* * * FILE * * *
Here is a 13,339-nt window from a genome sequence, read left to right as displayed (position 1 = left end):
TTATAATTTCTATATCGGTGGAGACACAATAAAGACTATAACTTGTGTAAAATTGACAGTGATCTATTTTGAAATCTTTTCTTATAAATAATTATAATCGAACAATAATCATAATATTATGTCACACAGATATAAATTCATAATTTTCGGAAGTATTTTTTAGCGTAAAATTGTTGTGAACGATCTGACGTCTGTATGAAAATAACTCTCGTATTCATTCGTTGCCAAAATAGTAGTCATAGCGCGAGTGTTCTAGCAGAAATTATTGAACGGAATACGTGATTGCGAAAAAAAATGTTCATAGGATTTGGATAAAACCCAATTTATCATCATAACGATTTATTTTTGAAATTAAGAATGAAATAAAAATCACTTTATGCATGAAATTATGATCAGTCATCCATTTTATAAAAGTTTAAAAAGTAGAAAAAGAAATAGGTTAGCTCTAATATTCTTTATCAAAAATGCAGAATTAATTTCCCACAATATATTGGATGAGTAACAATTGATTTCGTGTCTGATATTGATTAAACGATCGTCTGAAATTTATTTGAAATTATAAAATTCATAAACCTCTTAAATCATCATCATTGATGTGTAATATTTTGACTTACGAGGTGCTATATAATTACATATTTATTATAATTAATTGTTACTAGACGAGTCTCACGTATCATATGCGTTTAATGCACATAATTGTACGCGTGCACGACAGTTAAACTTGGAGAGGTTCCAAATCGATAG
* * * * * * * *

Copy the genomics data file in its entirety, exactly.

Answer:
Here is a 13,339-nt window from a genome sequence, read left to right as displayed (position 1 = left end):
TTATAATTTCTATATCGGTGGAGACACAATAAAGACTATAACTTGTGTAAAATTGACAGTGATCTATTTTGAAATCTTTTCTTATAAATAATTATAATCGAACAATAATCATAATATTATGTCACACAGATATAAATTCATAATTTTCGGAAGTATTTTTTAGCGTAAAATTGTTGTGAACGATCTGACGTCTGTATGAAAATAACTCTCGTATTCATTCGTTGCCAAAATAGTAGTCATAGCGCGAGTGTTCTAGCAGAAATTATTGAACGGAATACGTGATTGCGAAAAAAAATGTTCATAGGATTTGGATAAAACCCAATTTATCATCATAACGATTTATTTTTGAAATTAAGAATGAAATAAAAATCACTTTATGCATGAAATTATGATCAGTCATCCATTTTATAAAAGTTTAAAAAGTAGAAAAAGAAATAGGTTAGCTCTAATATTCTTTATCAAAAATGCAGAATTAATTTCCCACAATATATTGGATGAGTAACAATTGATTTCGTGTCTGATATTGATTAAACGATCGTCTGAAATTTATTTGAAATTATAAAATTCATAAACCTCTTAAATCATCATCATTGATGTGTAATATTTTGACTTACGAGGTGCTATATAATTACATATTTATTATAATTAATTGTTACTAGACGAGTCTCACGTATCATATGCGTTTAATGCACATAATTGTACGCGTGCACGACAGTTAAACTTGGAGAGGTTCCAAATCGATAG